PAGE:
Rupert Jackson of Brookvale, New South Wales asks:
I wrote a business plan a
couple of weeks ago ready for the new financial year. For safety, I
factored in a 5% buffer for possible supplier price increases. No sooner
has the financial year started than three key suppliers have jacked
their prices by as much as 17.5%. My margins are already evaporating and
we’re in week 1 of 2011-12. What should I do?
Kenelm Tonkin, Chairman, Tonkin Corporation
Firstly, congratulations! You are writing a business plan and
this places you in an elite group amidst Australia’s 1.2 million
However, there is nothing worse than having suppliers eat away at
your profits. Thankfully, you can counter this by exploiting
commoditisation, competition and tendering. If you operate in a
competitive market, and who doesn’t, your suppliers probably do too.
So, use market forces to your advantage. Then, and this might seem
contrarian, think like a government department announcing a tender. With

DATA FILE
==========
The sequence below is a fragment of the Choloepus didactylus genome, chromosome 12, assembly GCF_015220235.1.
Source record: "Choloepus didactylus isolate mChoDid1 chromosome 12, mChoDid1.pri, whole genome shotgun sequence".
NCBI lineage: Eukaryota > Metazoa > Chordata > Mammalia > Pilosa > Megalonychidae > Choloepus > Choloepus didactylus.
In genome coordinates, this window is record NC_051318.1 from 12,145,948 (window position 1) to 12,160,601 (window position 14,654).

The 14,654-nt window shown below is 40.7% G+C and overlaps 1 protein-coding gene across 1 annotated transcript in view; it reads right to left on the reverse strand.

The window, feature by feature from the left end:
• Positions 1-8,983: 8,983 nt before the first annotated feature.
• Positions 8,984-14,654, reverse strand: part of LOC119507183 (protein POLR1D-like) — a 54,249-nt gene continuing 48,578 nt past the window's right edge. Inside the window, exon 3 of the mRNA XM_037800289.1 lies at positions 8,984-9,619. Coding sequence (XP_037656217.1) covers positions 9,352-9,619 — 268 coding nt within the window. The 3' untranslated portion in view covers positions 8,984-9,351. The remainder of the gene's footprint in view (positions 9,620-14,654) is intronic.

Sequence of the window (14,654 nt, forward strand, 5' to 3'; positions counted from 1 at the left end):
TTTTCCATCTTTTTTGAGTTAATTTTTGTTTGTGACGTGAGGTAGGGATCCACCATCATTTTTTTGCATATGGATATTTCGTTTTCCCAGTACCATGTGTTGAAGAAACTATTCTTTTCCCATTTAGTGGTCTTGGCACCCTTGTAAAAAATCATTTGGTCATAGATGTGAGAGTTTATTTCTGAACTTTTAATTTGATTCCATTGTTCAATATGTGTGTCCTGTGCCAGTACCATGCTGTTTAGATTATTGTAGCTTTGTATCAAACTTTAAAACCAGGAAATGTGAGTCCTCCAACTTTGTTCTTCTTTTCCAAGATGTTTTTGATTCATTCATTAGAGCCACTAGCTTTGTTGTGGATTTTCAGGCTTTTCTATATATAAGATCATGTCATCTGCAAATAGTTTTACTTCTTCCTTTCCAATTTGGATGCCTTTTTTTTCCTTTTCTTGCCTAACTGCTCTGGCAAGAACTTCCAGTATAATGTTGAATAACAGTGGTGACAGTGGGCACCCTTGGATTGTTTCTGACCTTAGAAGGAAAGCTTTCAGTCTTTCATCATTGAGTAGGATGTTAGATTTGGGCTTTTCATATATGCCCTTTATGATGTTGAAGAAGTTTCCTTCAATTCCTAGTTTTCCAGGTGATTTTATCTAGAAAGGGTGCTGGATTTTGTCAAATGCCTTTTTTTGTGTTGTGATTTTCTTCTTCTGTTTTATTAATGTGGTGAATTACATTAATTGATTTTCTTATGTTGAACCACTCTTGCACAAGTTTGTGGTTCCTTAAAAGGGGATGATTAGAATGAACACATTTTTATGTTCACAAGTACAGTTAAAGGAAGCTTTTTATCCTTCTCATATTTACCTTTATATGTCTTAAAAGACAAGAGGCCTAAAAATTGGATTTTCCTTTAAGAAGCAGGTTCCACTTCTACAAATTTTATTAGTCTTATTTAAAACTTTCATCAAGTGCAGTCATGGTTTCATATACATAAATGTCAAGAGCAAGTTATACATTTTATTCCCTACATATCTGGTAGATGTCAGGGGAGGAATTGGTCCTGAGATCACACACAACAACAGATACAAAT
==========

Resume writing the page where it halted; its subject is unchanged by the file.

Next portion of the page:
immediate effect, tell these three suppliers that you are putting your
account to the market and invite them to make a bid.
Let them know you are mustering at least four of their rivals
simultaneously. Dangle a 3 year exclusive contract in exchange for
capped prices and reliable fulfilment. Prepare a one-page letter and
single-sided tender form and send them to each bidder, insisting the
tender form is completed according to your format. Tell them failure to
follow your format will result in a failed bid. You don’t have time to
cut-through verbose pitches or decipher parochial pricing. Set a clear
deadline for submissions. Never reveal the identity of the competing
bidders or their bids. Avoid indulging prospective suppliers with
insider tips. Play a straight bat by telling them to put in their
absolute best offer. Never allow yourself to be compromised in such a
process by being friends with a supplier. You must be free to terminate
if their rates and guarantees are substandard.
Once the bids are in, make a clear-headed decision and communicate
it. The result will be cost control for 3 years in a range closer to a
17.5% reduction rather than 17.5% increase.